By Adam Martin
UFC Fight Night 98 is getting all the love this weekend, but don’t forget about Bellator 163.
To be fair to MMA fans, if they are forgetting about Bellator, it’s not like Bellator has been putting on good cards lately. In fact, I’d argue that since Scott Coker took over, the cards have actually been quite poor, with questionable matchmaking being the main culprit. But this weekend’s card, at least on paper, looks quite solid, and it’s definitely not a bad way to spend your Friday night if you like MMA.
The standout bout on the card is of course the main event, where Bellator light heavyweight champion Liam McGeary will make the first defense of his title when he takes on former UFC standout Phil Davis. It’s an intriguing fight between Davis, an elite top-control wrestler, and McGeary, an elite bottom-guard submission specialist, and should be one of the best fights this weekend which says a lot, considering there really are some great matchups booked in both the UFC and in Bellator.
Francis Carmont, and Muhammed Lawal, Davis has looked better than ever, but until he gets by McGeary and wins the title he won’t get the respect that he arguably deserves, and he won’t vindicate Bellator’s big free agent splash signing of him until he gets gold around his waist.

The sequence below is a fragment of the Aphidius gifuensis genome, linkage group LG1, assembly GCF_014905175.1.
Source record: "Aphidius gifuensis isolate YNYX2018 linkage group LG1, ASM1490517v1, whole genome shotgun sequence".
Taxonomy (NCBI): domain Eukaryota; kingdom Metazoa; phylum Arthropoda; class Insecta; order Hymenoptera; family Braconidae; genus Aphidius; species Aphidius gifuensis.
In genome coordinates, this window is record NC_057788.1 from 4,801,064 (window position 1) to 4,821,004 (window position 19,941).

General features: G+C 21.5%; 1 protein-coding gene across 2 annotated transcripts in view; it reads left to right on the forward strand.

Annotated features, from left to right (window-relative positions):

As for how I see the fight breaking down, I believe it’s easy to see what each fighter will want to do, but as far as how effective they will be at doing so, that’s hard to say. One would think Davis will look to score takedowns, achieve top control, and go for submission attempts on McGeary, just as he does in all of his fights. But McGeary is dangerous enough off of his back to make it possible that Davis will try to use his wrestling to keep the fight on the feet and try to out-kickbox McGeary. McGeary might have more pure knockout power, but it’s hard to see him matching Davis’ pace over five rounds if the fight does stay standing. So it’s an interesting fight to break down for sure, and we’ll find out Friday night just how it will go, with the winner proving his worth in the light heavyweight division.